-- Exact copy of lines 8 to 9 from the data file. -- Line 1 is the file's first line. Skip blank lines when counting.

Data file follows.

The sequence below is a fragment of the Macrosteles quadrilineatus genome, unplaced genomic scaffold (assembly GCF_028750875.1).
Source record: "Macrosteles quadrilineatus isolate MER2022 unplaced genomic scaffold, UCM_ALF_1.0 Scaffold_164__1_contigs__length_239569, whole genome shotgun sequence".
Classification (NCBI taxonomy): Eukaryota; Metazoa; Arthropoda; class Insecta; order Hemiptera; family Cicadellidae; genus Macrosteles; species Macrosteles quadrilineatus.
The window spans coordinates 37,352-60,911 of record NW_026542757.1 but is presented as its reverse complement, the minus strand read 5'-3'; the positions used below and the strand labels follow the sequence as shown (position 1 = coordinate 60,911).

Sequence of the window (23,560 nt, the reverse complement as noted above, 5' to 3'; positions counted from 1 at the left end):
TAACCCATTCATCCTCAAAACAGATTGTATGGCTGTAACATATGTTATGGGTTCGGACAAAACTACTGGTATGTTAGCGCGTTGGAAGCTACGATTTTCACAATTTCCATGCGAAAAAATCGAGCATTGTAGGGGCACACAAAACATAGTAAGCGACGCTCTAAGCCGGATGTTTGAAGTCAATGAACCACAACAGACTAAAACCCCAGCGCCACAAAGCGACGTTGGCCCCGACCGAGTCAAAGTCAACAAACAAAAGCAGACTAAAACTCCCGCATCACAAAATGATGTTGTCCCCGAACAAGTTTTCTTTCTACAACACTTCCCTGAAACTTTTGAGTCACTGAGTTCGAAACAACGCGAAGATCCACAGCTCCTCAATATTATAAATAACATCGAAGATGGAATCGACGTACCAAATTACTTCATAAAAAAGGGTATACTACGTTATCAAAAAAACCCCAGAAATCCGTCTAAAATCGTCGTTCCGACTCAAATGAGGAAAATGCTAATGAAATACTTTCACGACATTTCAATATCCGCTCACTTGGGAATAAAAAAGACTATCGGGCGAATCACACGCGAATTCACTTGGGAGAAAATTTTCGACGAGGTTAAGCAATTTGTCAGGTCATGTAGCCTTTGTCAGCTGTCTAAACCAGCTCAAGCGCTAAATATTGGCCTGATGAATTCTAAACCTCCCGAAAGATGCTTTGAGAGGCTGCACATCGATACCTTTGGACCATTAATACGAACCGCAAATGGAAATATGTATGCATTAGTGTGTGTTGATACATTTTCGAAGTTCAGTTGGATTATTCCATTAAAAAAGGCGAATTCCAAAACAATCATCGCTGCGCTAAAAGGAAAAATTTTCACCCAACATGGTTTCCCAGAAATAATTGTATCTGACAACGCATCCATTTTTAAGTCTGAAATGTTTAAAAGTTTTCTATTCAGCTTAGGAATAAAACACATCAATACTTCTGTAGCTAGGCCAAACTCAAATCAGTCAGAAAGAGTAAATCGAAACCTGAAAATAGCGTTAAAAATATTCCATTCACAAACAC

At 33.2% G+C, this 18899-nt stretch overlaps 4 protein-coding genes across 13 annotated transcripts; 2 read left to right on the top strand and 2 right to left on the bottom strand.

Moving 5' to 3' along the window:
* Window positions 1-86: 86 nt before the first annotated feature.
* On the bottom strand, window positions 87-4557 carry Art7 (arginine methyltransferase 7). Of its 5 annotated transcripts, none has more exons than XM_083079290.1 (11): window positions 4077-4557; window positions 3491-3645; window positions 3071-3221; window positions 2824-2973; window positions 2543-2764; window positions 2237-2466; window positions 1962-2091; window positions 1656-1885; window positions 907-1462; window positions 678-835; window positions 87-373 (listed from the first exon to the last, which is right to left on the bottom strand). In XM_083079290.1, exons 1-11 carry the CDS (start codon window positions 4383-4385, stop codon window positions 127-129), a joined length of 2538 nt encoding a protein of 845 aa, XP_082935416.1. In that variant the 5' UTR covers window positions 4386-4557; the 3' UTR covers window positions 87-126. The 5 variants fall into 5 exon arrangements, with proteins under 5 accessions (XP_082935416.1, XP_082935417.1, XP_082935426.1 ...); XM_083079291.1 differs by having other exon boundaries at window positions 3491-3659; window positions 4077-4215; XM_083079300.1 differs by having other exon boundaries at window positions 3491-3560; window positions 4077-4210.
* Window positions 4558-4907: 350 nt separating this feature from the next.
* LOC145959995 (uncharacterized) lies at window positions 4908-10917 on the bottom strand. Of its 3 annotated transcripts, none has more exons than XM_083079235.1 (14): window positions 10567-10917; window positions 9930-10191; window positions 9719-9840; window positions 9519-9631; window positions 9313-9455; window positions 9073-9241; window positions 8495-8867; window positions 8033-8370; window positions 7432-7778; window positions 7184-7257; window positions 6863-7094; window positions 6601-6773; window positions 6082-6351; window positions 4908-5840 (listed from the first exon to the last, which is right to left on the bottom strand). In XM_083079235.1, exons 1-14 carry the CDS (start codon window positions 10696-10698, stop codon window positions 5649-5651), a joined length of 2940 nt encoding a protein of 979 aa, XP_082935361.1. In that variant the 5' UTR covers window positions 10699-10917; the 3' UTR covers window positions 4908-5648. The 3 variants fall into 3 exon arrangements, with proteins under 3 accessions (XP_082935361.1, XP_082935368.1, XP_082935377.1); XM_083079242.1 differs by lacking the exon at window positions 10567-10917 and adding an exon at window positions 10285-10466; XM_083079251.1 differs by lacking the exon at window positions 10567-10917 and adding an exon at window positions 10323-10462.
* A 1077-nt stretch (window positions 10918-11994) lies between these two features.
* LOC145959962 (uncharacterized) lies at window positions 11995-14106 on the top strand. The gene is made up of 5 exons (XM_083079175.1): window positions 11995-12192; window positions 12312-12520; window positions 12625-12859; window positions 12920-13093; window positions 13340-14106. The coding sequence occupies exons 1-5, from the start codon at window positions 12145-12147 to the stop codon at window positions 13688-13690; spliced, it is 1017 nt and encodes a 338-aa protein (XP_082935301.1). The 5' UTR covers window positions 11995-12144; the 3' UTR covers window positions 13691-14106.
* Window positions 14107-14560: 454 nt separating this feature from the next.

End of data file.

Moving 5' to 3' along the window:
* Window positions 1-86: 86 nt before the first annotated feature.